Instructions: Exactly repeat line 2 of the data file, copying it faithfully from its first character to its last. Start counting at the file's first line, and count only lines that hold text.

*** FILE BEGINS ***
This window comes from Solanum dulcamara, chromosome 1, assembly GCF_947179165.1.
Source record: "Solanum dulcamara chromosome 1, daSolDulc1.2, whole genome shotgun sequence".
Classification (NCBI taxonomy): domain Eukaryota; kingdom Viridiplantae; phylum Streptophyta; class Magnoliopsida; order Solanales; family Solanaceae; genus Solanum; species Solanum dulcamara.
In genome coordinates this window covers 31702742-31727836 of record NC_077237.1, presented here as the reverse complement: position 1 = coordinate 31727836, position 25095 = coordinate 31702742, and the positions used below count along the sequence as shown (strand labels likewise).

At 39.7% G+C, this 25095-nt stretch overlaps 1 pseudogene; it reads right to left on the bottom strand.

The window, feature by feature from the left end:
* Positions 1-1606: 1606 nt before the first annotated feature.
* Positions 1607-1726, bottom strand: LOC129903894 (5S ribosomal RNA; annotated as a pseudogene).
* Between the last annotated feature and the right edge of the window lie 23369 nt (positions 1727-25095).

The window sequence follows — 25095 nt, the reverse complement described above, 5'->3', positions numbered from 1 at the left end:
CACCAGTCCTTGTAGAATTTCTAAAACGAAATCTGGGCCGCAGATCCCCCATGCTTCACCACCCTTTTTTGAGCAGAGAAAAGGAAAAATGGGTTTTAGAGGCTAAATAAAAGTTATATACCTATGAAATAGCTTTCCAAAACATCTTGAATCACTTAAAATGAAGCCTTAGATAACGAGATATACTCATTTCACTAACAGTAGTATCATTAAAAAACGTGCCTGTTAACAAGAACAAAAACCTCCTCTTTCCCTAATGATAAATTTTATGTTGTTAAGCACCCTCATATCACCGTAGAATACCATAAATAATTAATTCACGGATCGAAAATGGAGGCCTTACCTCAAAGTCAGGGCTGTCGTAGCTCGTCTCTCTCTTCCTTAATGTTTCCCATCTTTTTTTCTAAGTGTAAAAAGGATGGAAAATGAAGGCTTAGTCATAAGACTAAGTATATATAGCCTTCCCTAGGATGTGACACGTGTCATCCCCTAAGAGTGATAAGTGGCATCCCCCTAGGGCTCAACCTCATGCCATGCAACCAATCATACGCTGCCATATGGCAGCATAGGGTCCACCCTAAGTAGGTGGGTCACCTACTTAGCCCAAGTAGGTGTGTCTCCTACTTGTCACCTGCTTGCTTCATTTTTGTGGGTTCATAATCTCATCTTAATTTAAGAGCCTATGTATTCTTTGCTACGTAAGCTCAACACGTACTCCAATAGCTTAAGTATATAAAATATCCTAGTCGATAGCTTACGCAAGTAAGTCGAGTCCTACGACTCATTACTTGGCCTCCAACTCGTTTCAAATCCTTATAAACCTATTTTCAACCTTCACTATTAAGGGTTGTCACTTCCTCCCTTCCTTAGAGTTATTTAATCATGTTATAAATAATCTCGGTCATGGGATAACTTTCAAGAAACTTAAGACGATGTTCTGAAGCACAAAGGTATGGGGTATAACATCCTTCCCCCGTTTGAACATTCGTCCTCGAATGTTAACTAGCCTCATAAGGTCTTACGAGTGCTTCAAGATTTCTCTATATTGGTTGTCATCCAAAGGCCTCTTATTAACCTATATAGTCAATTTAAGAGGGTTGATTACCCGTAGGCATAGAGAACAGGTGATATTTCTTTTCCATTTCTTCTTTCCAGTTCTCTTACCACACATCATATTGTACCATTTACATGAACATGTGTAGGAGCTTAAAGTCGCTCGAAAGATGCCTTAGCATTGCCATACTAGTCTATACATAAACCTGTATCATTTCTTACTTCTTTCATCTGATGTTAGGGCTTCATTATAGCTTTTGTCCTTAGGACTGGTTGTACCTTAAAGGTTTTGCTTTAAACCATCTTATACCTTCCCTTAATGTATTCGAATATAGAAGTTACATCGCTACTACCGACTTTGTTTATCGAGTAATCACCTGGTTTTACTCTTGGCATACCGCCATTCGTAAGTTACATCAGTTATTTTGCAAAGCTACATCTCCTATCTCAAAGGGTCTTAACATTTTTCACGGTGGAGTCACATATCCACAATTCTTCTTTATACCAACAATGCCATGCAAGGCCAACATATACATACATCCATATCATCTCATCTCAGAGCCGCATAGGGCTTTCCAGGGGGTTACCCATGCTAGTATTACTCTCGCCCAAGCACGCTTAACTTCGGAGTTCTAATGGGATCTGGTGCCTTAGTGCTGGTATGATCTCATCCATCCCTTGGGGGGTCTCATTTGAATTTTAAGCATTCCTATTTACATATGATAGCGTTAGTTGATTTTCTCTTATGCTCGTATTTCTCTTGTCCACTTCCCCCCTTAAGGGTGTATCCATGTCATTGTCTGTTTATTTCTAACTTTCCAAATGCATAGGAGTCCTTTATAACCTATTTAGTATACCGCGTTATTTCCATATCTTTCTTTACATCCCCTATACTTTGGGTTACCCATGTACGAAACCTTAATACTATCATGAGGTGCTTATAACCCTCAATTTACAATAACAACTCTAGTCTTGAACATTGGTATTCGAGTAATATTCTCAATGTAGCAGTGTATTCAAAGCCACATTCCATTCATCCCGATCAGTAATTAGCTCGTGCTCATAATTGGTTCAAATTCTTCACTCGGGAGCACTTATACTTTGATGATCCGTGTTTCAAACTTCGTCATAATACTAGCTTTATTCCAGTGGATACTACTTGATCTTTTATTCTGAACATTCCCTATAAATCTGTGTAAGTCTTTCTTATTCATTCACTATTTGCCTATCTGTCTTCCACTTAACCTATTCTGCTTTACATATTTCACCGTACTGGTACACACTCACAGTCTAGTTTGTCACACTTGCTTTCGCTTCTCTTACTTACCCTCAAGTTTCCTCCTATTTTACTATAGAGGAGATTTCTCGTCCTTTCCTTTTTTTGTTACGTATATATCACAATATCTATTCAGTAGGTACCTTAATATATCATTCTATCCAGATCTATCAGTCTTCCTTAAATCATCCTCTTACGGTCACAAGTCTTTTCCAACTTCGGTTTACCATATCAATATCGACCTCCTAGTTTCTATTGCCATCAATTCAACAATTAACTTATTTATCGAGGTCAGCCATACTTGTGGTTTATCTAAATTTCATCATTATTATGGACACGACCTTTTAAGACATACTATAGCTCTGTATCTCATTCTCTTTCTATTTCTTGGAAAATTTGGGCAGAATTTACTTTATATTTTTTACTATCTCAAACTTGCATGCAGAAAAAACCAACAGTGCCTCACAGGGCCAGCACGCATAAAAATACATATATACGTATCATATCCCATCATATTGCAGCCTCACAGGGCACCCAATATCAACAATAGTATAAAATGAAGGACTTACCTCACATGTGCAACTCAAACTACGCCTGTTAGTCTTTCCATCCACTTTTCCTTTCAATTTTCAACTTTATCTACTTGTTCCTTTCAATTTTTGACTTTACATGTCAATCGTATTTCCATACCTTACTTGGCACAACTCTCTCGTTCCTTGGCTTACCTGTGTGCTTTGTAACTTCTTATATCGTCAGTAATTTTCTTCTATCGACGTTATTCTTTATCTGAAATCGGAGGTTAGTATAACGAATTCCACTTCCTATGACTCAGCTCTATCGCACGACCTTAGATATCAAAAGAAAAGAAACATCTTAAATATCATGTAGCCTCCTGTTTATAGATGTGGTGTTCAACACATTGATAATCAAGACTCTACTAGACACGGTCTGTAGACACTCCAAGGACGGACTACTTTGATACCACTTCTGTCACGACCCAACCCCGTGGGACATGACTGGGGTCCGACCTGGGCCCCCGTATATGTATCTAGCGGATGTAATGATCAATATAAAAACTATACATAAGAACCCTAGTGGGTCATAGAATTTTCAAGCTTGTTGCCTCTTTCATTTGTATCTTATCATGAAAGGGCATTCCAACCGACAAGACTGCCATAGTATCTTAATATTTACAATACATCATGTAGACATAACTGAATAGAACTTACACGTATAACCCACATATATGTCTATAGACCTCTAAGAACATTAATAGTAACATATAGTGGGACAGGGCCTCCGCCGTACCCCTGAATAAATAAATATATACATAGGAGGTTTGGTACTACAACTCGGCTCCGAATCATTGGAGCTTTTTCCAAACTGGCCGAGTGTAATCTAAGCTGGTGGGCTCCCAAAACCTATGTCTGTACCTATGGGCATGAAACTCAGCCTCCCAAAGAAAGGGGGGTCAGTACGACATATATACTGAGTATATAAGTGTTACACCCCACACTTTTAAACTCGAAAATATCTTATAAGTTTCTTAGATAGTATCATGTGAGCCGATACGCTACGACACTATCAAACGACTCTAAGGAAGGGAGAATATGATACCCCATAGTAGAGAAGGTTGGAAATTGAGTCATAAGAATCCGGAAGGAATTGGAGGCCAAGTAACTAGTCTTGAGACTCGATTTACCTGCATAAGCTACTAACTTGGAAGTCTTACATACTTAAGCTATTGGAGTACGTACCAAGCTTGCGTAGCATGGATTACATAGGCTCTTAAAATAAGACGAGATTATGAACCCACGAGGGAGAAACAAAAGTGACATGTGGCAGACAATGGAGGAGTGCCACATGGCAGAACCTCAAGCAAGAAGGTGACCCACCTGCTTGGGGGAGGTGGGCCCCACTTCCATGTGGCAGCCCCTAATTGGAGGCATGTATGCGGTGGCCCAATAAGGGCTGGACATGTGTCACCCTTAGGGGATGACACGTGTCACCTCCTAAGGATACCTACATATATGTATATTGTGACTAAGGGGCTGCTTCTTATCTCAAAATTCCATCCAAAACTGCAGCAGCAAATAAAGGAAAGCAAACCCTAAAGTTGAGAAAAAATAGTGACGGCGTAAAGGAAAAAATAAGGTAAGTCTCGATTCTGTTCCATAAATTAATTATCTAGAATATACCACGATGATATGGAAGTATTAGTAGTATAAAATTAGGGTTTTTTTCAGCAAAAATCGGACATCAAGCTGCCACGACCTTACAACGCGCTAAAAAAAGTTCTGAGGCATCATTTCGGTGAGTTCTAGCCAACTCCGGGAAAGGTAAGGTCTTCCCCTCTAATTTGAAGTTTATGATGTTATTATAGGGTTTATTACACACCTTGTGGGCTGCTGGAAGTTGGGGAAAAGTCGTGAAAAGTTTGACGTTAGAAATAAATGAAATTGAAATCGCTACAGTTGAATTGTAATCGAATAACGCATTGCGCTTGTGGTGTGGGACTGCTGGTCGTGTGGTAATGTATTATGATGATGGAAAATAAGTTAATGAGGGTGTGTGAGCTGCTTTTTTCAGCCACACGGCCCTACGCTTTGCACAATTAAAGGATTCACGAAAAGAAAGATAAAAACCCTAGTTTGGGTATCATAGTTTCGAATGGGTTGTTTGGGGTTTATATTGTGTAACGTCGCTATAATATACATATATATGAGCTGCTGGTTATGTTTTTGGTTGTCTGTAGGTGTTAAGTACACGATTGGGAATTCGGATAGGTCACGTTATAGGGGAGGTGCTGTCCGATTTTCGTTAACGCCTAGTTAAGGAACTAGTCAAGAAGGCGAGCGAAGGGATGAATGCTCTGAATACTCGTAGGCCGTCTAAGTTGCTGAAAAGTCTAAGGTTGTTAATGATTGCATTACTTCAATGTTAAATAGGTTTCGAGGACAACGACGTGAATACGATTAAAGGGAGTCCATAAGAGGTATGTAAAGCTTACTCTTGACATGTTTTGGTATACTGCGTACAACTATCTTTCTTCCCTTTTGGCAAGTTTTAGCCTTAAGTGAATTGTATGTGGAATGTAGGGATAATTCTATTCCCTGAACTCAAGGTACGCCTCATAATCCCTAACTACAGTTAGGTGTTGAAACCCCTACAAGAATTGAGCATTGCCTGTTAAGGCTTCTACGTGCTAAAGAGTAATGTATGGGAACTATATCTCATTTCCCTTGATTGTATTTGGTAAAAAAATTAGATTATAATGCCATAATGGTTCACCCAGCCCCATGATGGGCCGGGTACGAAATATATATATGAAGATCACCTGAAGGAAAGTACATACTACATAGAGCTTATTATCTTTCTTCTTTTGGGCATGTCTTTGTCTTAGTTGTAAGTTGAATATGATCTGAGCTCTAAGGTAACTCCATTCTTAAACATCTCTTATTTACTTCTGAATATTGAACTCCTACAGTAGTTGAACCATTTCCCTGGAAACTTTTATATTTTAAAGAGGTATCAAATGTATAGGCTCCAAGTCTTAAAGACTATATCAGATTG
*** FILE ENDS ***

Source record: "Solanum dulcamara chromosome 1, daSolDulc1.2, whole genome shotgun sequence".